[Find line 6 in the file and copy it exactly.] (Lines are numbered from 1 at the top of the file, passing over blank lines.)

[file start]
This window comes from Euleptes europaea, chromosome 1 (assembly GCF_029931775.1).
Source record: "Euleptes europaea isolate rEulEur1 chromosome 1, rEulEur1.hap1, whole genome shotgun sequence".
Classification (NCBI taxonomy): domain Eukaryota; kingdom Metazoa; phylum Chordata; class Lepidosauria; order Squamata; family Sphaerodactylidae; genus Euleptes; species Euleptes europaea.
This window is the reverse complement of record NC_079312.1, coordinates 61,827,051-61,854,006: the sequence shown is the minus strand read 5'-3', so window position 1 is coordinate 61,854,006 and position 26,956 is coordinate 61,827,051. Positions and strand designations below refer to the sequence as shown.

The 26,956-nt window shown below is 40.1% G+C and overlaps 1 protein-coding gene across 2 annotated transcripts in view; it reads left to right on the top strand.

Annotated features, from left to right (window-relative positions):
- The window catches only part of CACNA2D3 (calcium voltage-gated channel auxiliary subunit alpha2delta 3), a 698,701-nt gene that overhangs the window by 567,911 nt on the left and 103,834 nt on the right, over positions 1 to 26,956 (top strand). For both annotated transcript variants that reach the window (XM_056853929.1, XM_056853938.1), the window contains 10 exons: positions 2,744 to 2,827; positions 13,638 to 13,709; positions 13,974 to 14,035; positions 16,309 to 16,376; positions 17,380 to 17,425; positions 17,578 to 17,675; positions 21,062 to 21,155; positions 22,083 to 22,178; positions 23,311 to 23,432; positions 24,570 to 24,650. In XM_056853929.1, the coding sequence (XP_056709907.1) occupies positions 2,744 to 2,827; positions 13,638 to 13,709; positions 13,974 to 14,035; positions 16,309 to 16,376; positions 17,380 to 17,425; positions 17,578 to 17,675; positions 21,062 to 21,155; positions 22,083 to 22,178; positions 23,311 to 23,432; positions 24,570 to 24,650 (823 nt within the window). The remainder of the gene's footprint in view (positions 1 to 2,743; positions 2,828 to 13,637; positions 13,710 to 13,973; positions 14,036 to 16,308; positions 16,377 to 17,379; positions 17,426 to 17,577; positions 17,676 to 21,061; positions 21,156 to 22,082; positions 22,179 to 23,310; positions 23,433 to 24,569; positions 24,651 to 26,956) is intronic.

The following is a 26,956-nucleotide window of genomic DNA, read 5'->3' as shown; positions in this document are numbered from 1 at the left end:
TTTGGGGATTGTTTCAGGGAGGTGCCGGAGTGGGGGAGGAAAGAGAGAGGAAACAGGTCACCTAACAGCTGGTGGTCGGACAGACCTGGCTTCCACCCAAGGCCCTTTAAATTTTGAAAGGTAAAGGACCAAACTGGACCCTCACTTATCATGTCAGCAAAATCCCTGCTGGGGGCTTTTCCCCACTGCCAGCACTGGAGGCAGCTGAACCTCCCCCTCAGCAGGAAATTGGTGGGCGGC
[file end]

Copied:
Annotated features, from left to right (window-relative positions):